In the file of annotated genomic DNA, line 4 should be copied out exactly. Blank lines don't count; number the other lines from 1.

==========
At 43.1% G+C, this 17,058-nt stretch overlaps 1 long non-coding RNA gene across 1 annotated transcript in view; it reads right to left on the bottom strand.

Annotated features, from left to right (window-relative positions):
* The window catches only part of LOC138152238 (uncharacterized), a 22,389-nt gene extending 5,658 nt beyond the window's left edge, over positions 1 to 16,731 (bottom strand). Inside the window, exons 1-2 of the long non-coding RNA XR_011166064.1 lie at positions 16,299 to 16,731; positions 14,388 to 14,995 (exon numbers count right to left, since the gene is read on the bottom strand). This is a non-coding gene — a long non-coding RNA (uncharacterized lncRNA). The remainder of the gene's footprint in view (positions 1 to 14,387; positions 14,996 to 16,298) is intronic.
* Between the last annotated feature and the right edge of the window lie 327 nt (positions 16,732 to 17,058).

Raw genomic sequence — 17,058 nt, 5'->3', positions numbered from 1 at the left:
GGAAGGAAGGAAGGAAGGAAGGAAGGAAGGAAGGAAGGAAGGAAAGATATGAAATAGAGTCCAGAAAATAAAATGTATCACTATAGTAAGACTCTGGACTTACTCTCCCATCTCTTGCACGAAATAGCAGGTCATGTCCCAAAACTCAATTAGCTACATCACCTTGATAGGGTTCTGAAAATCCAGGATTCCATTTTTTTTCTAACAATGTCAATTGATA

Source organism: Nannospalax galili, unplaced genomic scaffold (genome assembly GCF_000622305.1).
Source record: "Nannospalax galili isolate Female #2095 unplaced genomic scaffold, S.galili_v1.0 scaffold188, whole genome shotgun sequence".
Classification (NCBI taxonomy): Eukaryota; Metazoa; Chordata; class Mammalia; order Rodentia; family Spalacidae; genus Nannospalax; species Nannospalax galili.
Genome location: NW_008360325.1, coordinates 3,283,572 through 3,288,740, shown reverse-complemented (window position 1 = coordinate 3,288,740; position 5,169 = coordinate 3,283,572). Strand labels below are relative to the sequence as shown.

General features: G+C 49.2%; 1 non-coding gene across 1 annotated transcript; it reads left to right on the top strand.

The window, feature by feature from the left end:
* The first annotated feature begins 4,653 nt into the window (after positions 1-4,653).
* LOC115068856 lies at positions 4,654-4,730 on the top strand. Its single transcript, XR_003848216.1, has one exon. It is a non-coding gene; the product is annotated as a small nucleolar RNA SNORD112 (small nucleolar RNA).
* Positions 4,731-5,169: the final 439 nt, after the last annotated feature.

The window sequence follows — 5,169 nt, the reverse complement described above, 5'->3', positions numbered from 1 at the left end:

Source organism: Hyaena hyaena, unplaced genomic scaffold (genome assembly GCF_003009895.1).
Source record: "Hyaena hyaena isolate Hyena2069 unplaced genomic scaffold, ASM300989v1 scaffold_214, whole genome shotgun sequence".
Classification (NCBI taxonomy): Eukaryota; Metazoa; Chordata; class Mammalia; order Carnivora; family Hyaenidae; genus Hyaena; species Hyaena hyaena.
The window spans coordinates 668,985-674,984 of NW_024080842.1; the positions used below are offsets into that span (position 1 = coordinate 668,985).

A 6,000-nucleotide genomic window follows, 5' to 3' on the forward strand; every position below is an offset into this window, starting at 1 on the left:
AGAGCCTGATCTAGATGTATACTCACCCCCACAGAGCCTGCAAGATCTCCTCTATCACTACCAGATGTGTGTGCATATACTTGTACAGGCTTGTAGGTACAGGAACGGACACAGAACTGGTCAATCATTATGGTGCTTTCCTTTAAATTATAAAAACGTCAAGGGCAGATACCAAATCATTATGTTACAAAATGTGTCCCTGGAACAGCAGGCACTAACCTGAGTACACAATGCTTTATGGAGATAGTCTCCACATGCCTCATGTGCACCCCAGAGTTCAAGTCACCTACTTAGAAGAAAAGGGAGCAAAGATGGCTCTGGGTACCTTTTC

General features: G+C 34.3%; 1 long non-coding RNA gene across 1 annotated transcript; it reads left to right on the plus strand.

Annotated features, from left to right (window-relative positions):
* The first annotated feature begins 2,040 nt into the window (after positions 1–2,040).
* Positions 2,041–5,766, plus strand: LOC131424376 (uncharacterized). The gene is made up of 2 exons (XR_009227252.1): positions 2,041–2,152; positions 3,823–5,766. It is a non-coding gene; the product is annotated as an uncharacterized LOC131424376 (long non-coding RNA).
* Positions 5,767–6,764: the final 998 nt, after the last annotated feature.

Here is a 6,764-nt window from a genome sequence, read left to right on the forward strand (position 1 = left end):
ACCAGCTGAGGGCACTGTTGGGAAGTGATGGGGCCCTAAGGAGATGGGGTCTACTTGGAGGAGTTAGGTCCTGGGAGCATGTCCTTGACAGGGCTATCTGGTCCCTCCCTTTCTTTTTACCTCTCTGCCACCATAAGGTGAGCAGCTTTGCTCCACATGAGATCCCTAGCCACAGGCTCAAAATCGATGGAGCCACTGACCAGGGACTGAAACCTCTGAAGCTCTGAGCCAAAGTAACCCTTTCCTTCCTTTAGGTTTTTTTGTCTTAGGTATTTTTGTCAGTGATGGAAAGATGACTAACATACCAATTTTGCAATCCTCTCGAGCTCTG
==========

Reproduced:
* Between the last annotated feature and the right edge of the window lie 327 nt (positions 16,732 to 17,058).